One of the big confusions in the impending Senate fight over the confirmation of judicial nominees is that this is an issue about "liberal" judges versus "conservative" judges. The vastly more important issue is whether people who go into court should expect their cases to be decided on the basis of the law or on the basis of the particular judge's own philosophy.
The more we can keep judges' philosophy out of our legal system, the more we approach the ideal of "a government of laws and not of men." But we have been moving in the opposite direction for too long already and recent court decisions, including those of the Supreme Court, show a continuing trend toward judicial activism, relying on notions outside the law and even outside the country.
Liberals have rooted for judicial activism because this activism has favored liberal causes and liberal views on such issues as abortion, the death penalty, gay marriage, and racial quotas. But activism can be used by any judge for any purpose.
When Chief Justice Roger Taney said that a black man "had no rights which the white man was bound to respect" in the Dred Scott decision of 1857, he was turning his own personal opinion into the law of the land. As dissenting justices in that case pointed out, free blacks had exercised legal rights, including the right to vote, even before the Constitution was written, as well as afterwards. Taney was making law, not following law.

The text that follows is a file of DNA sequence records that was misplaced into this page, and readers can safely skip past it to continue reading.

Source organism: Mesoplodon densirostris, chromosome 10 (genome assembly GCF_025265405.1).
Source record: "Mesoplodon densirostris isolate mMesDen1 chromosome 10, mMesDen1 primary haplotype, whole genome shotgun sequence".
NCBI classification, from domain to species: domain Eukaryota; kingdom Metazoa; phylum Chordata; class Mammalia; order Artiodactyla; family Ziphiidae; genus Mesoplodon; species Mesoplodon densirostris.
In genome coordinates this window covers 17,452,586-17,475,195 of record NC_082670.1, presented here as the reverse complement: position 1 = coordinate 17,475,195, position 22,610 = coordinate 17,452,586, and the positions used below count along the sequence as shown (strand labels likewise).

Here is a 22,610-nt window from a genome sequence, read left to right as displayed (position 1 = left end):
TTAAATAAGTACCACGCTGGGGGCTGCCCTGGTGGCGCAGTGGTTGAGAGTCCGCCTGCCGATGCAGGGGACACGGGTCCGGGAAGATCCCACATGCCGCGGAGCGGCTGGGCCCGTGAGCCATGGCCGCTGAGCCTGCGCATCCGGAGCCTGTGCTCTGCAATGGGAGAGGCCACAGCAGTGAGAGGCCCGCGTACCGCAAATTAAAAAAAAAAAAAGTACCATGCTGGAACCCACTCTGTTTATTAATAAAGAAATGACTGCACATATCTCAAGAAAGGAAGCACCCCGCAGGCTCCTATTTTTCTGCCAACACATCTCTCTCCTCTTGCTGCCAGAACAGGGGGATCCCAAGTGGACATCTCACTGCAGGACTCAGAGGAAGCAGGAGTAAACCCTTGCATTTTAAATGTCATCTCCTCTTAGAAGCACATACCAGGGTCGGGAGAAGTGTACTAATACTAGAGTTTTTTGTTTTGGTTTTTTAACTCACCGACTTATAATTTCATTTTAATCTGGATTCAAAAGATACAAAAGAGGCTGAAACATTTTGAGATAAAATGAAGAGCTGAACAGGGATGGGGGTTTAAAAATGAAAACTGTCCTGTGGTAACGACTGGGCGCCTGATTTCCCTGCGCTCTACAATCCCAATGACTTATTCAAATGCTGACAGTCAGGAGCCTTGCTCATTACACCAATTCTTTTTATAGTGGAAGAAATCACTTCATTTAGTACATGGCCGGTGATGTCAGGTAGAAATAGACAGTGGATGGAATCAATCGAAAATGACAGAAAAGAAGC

Liberals seem to be taking the same myopic view of judicial activism that they once took toward the institution of special prosecutors -- which seemed like a great idea to them when special prosecutors were going after Republicans but suddenly not so great when Bill Clinton became the target.
The issue of judicial activism is not just an issue of the moment. It is an enduring issue of great moment because it means the erosion of the American people's Constitutional right to govern themselves. If activist judges are allowed to continue to become increasingly our real rulers, what are elections for? Just to provide jobs for politicians?
Public acceptance of judicial coups has only led to increasing audacity in words and deeds by activist judges. Justice Anthony Kennedy's recent decision banning the execution of murderers under the age of 18 was a classic case in point. It was based, he said, on "evolving standards" and a "national consensus," as well as on what people were saying in other countries. Even if all of this were true, none of these things is statutory law, much less the Constitution of the United States.